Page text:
This was a two year project with a goal to develop a data and mapping tool to increase energy efficiency and effectiveness of energy programs supporting low income households in five North Carolina counties: Wilson, Edgecombe, Nash, Northampton and Halifax. Supported by the U.S. Department of Energy, the project was a collaboration of the Upper Coastal Plain Council of Governments, NCCETC, NCSU Center for Geospatial Analystics, and System Design Optimization Lab, NC Sustainable Energy Association, Vermont Law School, NC Justice Center and the University of South Carolina. Data providing partners included: Roanoke Electric Cooperative, Wilson Energy, NC Dept of Environmental Quality Weatherization Assistance Program, the NC Dept of Health & Human Services Energy Programs and the Town of Enfield.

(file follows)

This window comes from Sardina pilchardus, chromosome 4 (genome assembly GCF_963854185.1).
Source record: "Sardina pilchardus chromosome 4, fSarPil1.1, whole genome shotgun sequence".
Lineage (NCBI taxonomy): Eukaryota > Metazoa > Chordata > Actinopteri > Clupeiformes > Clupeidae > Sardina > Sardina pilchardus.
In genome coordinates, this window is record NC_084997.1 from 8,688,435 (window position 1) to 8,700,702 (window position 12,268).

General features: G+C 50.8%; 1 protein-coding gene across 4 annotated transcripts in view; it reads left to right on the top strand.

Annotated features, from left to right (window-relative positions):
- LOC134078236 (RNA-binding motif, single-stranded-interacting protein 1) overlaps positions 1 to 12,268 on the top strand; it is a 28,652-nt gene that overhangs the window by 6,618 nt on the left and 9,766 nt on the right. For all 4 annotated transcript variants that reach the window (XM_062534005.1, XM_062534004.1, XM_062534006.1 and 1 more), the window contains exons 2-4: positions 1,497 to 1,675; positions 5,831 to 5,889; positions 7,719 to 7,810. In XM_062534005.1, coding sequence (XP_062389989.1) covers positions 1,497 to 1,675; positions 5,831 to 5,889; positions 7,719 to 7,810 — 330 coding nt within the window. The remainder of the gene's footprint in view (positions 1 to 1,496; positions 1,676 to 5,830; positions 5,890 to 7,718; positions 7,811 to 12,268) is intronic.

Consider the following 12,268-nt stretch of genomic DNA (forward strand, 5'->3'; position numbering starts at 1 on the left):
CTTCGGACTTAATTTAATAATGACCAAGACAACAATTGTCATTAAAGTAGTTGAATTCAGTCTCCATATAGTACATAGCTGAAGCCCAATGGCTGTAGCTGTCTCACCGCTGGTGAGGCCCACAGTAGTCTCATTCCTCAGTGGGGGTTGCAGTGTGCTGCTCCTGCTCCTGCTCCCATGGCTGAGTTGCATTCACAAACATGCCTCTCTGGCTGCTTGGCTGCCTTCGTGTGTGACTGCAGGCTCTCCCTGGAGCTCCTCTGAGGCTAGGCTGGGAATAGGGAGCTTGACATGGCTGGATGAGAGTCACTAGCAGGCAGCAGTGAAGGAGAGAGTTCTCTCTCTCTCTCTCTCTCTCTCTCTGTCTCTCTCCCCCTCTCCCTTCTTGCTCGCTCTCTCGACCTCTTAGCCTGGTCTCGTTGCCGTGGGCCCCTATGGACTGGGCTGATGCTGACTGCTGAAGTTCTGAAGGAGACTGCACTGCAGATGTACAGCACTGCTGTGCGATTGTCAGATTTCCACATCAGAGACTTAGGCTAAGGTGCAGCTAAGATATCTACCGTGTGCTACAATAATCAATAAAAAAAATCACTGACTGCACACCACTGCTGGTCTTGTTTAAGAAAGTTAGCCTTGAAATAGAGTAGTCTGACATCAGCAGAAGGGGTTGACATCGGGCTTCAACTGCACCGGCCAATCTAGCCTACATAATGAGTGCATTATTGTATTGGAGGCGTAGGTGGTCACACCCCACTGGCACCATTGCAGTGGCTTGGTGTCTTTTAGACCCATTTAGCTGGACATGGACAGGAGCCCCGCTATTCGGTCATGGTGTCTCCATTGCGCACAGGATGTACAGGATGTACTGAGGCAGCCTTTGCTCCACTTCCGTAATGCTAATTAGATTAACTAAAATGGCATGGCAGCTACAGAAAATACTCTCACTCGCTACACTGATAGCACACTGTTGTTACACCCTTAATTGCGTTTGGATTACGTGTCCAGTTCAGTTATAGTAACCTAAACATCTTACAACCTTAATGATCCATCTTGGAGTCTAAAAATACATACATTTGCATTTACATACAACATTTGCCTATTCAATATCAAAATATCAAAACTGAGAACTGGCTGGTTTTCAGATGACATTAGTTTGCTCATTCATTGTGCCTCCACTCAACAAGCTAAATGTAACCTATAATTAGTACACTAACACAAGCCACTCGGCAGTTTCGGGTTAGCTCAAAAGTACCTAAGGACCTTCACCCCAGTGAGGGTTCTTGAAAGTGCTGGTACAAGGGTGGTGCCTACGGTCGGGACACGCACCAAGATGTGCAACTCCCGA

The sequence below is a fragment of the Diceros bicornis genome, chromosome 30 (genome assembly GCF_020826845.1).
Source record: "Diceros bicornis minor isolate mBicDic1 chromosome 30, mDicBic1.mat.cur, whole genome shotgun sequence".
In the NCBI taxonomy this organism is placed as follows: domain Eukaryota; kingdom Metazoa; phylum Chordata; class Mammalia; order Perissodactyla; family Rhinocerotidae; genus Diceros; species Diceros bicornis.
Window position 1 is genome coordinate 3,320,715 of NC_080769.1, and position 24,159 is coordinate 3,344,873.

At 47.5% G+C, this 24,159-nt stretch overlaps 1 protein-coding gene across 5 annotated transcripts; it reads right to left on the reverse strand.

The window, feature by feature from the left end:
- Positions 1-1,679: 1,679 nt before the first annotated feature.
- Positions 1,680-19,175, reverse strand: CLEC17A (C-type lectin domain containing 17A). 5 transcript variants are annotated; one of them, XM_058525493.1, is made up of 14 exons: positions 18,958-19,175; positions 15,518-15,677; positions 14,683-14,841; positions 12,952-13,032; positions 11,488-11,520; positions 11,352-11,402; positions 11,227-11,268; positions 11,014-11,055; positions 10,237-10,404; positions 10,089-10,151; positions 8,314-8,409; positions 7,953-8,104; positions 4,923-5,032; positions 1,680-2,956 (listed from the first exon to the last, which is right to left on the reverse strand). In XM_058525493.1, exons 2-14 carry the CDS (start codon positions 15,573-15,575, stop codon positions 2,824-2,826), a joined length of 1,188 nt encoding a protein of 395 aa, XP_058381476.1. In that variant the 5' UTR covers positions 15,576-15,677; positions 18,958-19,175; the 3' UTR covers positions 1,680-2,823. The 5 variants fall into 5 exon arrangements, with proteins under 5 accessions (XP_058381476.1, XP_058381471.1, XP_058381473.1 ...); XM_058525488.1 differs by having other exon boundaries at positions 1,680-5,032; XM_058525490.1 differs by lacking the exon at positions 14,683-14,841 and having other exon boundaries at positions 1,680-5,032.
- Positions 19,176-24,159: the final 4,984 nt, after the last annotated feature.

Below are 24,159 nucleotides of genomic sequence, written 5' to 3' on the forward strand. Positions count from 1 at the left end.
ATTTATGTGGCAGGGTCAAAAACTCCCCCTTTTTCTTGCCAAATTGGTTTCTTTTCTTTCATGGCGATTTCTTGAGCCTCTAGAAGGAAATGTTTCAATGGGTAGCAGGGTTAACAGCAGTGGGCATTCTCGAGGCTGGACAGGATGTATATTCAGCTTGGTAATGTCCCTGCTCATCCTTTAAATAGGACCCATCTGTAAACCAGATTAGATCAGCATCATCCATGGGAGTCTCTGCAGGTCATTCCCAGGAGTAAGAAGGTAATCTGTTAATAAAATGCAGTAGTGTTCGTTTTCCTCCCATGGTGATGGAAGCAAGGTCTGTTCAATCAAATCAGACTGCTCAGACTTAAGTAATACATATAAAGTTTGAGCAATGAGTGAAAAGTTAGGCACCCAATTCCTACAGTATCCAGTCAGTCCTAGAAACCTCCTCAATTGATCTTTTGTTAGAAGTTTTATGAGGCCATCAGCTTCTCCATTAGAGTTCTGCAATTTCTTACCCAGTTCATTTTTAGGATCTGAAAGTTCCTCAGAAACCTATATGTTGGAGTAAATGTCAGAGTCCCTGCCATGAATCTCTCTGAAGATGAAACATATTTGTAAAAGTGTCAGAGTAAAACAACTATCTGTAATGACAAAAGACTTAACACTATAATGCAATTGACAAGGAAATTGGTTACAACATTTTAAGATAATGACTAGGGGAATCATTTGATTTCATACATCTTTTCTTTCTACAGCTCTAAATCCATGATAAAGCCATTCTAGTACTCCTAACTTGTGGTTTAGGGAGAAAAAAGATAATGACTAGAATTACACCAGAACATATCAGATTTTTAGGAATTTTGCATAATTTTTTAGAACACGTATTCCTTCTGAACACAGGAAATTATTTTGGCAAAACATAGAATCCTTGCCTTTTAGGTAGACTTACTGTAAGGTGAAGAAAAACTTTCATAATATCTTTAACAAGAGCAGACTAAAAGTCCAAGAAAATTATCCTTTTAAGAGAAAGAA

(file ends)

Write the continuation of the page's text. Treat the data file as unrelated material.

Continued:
North Carolina’s power sector faces a rapidly increasing penetration of renewable energy as well as economic and environmental pressures to decrease coal production. Energy storage may present an attractive solution to ensure reliable service, decrease costs to rate payers, and reduce the environmental impacts of electricity production. Given the complexity of grid operations, however, the impacts of using energy storage to achieve these goals should be rigorously evaluated. The NC General Assembly recently passed HB589, titled “Competitive Energy Solutions for NC,” which requires the North Carolina Policy Collaboratory to undertake a study on energy storage technology and its potential benefit to North Carolina consumers. NC State University’s objective is to generate a white paper that provides clear policy guidance to the NC General Assembly, NC Utilities Commission, and the NC Energy Policy Council, informed by stakeholder engagement and the application of open and transparent modeling tools. NC State has assembled a team with deep expertise in energy systems modeling, power systems operation, economics, policy evaluation, and energy extension and outreach. NCCETC staff are proud to be a part of this team to help advance energy storage technologies.